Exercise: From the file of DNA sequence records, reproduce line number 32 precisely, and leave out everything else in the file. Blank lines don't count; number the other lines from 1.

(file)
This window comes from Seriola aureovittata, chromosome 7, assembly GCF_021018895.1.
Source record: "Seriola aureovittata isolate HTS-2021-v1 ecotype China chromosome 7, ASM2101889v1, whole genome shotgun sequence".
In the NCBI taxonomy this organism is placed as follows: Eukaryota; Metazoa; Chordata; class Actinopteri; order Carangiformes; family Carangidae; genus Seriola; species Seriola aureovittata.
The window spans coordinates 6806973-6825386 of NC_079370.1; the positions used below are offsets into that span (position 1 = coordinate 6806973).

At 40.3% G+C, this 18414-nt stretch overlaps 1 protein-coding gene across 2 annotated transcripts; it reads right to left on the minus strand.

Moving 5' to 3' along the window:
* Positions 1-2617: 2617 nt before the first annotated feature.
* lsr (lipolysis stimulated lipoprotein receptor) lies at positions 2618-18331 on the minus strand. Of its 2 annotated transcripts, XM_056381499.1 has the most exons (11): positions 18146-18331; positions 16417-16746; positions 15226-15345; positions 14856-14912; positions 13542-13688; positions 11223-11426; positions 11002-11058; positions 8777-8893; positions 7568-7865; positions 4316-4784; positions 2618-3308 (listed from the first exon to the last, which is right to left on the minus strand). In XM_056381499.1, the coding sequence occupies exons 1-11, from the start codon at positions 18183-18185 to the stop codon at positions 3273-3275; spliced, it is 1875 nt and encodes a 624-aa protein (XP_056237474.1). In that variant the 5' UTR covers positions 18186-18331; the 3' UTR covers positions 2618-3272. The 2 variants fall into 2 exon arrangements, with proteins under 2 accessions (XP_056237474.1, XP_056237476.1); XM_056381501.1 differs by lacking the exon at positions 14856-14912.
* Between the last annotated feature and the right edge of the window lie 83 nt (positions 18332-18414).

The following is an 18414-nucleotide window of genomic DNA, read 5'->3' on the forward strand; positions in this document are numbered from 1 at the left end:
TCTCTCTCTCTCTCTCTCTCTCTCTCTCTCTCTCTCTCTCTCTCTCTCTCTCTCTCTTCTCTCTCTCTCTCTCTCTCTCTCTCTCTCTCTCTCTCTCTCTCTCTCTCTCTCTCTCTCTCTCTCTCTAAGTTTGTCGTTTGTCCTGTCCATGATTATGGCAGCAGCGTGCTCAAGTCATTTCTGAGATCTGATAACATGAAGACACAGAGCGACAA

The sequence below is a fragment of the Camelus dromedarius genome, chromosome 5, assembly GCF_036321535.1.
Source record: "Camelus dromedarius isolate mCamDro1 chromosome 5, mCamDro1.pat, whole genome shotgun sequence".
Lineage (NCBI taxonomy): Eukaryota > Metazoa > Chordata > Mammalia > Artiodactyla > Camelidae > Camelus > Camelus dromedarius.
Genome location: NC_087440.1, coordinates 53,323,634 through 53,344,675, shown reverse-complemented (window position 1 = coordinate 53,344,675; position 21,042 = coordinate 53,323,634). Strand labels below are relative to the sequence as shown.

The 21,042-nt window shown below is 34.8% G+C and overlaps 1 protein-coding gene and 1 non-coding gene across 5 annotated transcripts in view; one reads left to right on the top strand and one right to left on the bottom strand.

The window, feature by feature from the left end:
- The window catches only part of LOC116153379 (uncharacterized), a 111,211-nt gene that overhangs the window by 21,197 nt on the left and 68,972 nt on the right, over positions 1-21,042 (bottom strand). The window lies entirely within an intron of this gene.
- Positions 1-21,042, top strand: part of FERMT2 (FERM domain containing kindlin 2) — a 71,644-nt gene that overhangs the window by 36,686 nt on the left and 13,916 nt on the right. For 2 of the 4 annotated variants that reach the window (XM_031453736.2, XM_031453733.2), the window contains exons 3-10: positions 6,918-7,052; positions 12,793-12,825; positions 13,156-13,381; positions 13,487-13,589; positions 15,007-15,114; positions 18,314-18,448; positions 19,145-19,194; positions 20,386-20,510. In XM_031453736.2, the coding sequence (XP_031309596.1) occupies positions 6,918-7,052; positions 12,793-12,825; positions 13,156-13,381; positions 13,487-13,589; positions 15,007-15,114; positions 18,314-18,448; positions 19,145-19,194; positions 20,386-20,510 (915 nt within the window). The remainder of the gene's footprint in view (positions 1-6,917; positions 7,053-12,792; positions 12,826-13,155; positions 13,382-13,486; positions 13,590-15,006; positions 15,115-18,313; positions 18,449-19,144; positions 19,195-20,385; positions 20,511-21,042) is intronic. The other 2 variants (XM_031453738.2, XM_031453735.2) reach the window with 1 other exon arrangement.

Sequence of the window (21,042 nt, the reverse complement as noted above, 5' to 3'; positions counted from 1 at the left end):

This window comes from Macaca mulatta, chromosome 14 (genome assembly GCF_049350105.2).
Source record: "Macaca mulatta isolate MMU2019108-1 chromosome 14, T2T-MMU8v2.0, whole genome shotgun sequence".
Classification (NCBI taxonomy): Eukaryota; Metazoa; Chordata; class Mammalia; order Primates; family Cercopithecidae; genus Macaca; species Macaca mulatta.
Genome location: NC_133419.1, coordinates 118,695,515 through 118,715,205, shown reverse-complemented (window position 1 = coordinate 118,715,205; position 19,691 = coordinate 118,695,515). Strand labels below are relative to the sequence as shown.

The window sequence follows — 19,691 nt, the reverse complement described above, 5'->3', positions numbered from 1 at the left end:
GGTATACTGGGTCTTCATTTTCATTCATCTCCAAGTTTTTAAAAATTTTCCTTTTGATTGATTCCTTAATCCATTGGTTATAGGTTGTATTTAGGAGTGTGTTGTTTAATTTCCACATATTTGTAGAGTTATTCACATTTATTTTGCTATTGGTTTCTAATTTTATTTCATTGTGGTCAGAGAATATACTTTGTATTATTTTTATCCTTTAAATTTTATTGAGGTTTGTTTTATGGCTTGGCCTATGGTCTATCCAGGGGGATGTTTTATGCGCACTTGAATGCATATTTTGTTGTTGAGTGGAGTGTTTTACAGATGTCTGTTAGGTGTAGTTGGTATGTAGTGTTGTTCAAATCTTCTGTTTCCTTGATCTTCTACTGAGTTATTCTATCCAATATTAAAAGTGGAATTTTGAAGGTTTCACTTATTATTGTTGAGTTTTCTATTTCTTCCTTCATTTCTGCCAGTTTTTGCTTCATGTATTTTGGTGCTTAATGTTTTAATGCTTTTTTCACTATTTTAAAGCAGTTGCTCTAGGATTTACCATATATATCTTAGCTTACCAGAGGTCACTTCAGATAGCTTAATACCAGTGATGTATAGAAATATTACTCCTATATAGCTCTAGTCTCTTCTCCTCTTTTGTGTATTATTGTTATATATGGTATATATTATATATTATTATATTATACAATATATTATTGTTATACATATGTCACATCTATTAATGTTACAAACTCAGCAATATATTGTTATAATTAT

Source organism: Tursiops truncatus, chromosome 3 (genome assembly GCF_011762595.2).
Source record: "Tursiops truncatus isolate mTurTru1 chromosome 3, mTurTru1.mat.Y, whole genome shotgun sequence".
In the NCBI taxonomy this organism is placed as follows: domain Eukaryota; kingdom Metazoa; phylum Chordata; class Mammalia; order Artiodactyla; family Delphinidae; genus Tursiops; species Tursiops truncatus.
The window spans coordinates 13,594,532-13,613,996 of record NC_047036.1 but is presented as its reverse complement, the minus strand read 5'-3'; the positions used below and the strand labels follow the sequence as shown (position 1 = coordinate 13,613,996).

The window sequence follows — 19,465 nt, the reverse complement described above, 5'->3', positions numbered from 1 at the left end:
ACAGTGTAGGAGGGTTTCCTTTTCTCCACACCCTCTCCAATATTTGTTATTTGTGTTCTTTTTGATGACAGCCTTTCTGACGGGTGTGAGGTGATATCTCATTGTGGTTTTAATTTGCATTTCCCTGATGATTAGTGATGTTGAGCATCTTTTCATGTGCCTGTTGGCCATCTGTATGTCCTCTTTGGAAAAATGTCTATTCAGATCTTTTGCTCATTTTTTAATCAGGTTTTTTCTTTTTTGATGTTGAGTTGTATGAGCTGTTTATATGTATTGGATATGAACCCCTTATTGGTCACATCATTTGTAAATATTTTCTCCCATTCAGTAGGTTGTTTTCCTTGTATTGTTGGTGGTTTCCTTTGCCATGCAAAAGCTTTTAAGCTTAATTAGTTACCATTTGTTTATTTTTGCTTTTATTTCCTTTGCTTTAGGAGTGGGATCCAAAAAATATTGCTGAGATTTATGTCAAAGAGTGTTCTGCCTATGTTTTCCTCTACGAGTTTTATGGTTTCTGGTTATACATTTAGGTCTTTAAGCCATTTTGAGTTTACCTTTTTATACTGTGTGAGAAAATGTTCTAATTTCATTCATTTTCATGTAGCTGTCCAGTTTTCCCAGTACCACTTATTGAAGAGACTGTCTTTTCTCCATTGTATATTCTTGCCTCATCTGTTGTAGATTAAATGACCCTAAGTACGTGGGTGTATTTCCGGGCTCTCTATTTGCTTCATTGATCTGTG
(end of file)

ACAGTGTAGGAGGGTTTCCTTTTCTCCACACCCTCTCCAATATTTGTTATTTGTGTTCTTTTTGATGACAGCCTTTCTGACGGGTGTGAGGTGATATCTCATTGTGGTTTTAATTTGCATTTCCCTGATGATTAGTGATGTTGAGCATCTTTTCATGTGCCTGTTGGCCATCTGTATGTCCTCTTTGGAAAAATGTCTATTCAGATCTTTTGCTCATTTTTTAATCAGGTTTTTTCTTTTTTGATGTTGAGTTGTATGAGCTGTTTATATGTATTGGATATGAACCCCTTATTGGTCACATCATTTGTAAATATTTTCTCCCATTCAGTAGGTTGTTTTCCTTGTATTGTTGGTGGTTTCCTTTGCCATGCAAAAGCTTTTAAGCTTAATTAGTTACCATTTGTTTATTTTTGCTTTTATTTCCTTTGCTTTAGGAGTGGGATCCAAAAAATATTGCTGAGATTTATGTCAAAGAGTGTTCTGCCTATGTTTTCCTCTACGAGTTTTATGGTTTCTGGTTATACATTTAGGTCTTTAAGCCATTTTGAGTTTACCTTTTTATACTGTGTGAGAAAATGTTCTAATTTCATTCATTTTCATGTAGCTGTCCAGTTTTCCCAGTACCACTTATTGAAGAGACTGTCTTTTCTCCATTGTATATTCTTGCCTCATCTGTTGTAGATTAAATGACCCTAAGTACGTGGGTGTATTTCCGGGCTCTCTATTTGCTTCATTGATCTGTG